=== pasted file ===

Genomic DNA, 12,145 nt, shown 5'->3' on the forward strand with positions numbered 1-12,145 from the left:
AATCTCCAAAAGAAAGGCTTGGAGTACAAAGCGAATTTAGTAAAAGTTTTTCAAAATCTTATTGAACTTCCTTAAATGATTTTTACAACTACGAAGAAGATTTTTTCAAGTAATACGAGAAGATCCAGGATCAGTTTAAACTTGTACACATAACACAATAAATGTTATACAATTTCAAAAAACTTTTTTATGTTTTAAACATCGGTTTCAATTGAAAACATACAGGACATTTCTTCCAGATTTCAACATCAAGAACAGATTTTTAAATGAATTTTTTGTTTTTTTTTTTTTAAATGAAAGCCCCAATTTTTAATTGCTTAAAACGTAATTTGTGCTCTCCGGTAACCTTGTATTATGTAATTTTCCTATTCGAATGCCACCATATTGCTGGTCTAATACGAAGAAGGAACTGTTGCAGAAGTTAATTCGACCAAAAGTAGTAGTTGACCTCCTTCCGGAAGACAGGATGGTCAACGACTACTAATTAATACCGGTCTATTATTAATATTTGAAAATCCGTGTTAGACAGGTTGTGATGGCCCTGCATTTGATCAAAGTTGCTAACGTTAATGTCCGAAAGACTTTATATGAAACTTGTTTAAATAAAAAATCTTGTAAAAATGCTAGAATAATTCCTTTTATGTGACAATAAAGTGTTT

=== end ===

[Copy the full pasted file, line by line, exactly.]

Genomic DNA, 12,145 nt, shown 5'->3' on the forward strand with positions numbered 1-12,145 from the left:
AATCTCCAAAAGAAAGGCTTGGAGTACAAAGCGAATTTAGTAAAAGTTTTTCAAAATCTTATTGAACTTCCTTAAATGATTTTTACAACTACGAAGAAGATTTTTTCAAGTAATACGAGAAGATCCAGGATCAGTTTAAACTTGTACACATAACACAATAAATGTTATACAATTTCAAAAAACTTTTTTATGTTTTAAACATCGGTTTCAATTGAAAACATACAGGACATTTCTTCCAGATTTCAACATCAAGAACAGATTTTTAAATGAATTTTTTGTTTTTTTTTTTTTAAATGAAAGCCCCAATTTTTAATTGCTTAAAACGTAATTTGTGCTCTCCGGTAACCTTGTATTATGTAATTTTCCTATTCGAATGCCACCATATTGCTGGTCTAATACGAAGAAGGAACTGTTGCAGAAGTTAATTCGACCAAAAGTAGTAGTTGACCTCCTTCCGGAAGACAGGATGGTCAACGACTACTAATTAATACCGGTCTATTATTAATATTTGAAAATCCGTGTTAGACAGGTTGTGATGGCCCTGCATTTGATCAAAGTTGCTAACGTTAATGTCCGAAAGACTTTATATGAAACTTGTTTAAATAAAAAATCTTGTAAAAATGCTAGAATAATTCCTTTTATGTGACAATAAAGTGTTT